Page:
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Problem 67:  PIN guessing () 2002 Paper I

In order to get money from a cash dispenser I have to punch in a Personal Identification Number. I have forgotten my PIN, but I do know that it is equally likely to be any one of the integers 1, 2, …, n. I plan to punch in integers in ascending order until I get the right one. I can do this at the rate of r integers per minute. As soon as I punch in the first wrong number, the police will be alerted. The probability that they will arrive within a time t minutes is 1 eλt, where λ is a positive constant. If I follow my plan, show that the probability of the police arriving before I get my money is

k=1n1 eλ(k1)r n .

Simplify the sum.

On past experience, I know that I will be so flustered that I will just punch in possible integers at random, without noticing which I have already tried. Show that the probability of the police arriving before I get my money is

1 1 n (n 1)eλr.


This was originally about getting money from a cash dispenser using a stolen card, but it was decided that STEP questions should not be immoral. Hence the rather more improbable scenario.

The exponential distribution, here governing the police arrival time, is often used for failure of equipment (light-bulbs, etc). It has the useful property (not used here) that the reliability for a light bulb (here the probability of the police not coming within a certain time period of duration t) doesn’t depend on which time period you choose; i.e. given that the light bulb has survived to time T, the probability of it surviving until time T + t is independent of T (which doesn’t seem very suitable for light bulbs). This is referred to as the memoryless property.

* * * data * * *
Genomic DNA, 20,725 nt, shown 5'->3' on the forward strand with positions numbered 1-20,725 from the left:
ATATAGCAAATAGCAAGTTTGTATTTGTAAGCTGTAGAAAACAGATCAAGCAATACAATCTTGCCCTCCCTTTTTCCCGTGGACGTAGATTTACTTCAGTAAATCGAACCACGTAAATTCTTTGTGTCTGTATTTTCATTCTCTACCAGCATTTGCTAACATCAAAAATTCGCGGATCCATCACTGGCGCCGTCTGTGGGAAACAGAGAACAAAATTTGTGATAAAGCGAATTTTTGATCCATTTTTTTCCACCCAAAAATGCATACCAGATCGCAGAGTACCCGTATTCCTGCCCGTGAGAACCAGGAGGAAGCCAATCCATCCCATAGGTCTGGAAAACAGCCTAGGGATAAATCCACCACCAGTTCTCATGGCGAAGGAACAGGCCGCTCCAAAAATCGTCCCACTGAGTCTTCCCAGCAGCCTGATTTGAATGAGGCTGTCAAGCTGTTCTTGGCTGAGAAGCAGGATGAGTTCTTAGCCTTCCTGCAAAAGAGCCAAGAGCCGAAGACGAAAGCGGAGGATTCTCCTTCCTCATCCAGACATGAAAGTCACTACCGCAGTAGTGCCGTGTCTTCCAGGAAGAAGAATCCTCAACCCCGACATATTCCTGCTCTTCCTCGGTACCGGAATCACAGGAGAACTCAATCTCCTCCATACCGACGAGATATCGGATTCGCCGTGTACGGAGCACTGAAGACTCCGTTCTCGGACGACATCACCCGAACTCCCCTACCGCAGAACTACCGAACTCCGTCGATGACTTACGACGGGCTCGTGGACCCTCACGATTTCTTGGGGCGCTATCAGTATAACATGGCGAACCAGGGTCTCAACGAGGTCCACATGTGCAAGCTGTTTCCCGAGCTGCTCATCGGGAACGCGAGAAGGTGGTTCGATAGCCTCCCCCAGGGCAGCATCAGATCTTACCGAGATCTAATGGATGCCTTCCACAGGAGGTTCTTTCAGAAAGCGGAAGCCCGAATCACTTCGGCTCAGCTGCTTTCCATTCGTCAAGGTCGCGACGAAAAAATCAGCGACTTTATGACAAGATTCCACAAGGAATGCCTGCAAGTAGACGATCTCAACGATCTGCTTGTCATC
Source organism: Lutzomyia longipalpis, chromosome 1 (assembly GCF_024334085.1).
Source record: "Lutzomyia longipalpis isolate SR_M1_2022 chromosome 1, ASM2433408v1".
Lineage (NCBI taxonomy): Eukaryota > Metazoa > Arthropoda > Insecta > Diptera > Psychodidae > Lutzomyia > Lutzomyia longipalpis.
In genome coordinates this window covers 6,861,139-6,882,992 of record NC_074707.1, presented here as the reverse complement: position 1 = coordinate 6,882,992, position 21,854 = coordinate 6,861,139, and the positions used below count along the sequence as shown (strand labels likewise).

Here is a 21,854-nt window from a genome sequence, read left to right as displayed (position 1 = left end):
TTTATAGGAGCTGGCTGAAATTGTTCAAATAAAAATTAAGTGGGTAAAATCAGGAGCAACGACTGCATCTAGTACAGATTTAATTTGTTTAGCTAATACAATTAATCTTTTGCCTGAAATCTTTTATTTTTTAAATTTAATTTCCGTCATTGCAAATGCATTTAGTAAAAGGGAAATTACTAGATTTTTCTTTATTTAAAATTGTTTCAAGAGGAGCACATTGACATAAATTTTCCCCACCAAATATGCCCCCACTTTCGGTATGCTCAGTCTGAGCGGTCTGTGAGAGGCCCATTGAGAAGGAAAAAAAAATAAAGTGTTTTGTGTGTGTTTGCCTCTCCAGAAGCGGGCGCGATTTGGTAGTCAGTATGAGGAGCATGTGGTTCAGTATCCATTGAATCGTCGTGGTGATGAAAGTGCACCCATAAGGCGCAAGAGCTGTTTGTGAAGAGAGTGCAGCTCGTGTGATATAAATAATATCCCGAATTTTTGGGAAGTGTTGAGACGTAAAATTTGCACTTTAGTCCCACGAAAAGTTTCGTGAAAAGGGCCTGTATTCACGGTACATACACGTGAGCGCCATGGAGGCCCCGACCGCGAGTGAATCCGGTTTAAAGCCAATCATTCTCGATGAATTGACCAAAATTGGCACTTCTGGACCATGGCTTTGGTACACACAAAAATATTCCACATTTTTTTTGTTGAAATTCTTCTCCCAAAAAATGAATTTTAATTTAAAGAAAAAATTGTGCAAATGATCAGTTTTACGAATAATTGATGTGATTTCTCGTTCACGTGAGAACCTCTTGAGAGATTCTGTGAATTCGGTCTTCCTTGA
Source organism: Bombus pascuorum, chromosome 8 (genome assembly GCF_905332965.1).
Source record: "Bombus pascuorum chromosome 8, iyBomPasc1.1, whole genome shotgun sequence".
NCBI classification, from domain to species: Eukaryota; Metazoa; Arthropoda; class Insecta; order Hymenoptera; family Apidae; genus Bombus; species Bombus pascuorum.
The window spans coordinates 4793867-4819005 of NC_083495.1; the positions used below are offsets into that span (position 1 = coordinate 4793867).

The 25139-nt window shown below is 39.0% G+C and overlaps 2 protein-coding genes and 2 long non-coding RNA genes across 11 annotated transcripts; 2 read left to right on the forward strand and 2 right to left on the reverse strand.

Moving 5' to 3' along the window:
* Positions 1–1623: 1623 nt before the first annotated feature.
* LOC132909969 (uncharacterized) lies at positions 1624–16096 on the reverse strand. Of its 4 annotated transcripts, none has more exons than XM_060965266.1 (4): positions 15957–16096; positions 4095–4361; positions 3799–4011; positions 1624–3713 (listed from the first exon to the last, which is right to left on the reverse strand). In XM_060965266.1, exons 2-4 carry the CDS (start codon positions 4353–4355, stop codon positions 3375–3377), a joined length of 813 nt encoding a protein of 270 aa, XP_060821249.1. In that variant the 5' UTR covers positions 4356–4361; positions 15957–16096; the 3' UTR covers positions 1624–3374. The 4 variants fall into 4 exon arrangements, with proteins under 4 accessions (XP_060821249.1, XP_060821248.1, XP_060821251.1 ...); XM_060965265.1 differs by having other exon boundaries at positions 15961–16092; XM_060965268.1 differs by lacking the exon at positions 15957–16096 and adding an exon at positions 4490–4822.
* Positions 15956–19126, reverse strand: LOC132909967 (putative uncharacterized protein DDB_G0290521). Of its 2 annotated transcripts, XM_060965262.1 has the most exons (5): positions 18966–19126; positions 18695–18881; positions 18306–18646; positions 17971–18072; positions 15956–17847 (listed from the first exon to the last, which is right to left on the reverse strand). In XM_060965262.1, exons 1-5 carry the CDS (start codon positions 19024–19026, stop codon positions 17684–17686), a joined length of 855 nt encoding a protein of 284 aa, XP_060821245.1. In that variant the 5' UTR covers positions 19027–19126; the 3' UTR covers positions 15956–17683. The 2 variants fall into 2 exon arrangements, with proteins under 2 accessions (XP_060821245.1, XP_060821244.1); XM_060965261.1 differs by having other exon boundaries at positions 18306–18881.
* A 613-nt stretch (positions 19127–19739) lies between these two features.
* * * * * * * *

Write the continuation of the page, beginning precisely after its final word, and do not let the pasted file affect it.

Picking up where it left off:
To simplify the sums, you have to recognise a geometric series where the common ratio of terms is an exponential; not difficult, but easy to miss the first time you see it.

Solution to problem 67

The probability that I get the right number on the kth go is 1n. The time taken to key in k integers33 is (k 1)r. The probability that the police arrive before this is 1 eλ(k1)r so the total probability that the police arrive before I get my money is

k=1n 1 n ×1 eλ(k1)r .

We have

k=1n 1 n ×1 eλ(k1)r = 1 k=1neλ(k1)r n = 1 1 eλnr n(1 eλr),

since the last part of the sum is a geometric progression with common ratio eλr.

This time, the probability of getting my money on the kth go is 1n times the probability of not having punched in the correct integer in the preceding k 1 turns:

P(money on kth go) = 1 n ×n 1 n k1.

Thus the probability of the police arriving before I get my money is

k=11 n ×n 1 n k1 ×1 eλ(k1)r = 1 n × 1 1 (n 1)n 1 n × 1 1 eλr(n 1)n,

which is easily seen to be the given answer.


For each part, you have to calculate the probability of the first success occurring on the kth go. You have to remember to multiply the probability of success on this go by the probability of failure on the preceding k 1 goes — a very typical idea in this sort of probability question. After that, the question is really just algebra. STEP questions on this sort of material nearly always involve significant algebra or calculus.

Car batteries as well as light bulbs often crop up as examples of objects to which exponential reliability can be applied. Suppose your car battery has a guarantee of three years, and your car is completely destroyed after two years. Your insurance company offers to give you one third of the price of the battery. What do you think they would say to your counterclaim for the full price, based on the fact that, given it had lasted two years, the exponential model says that it would have had an expected further three years life in it?

33 Think of fences and posts: k posts here but only k 1 fences.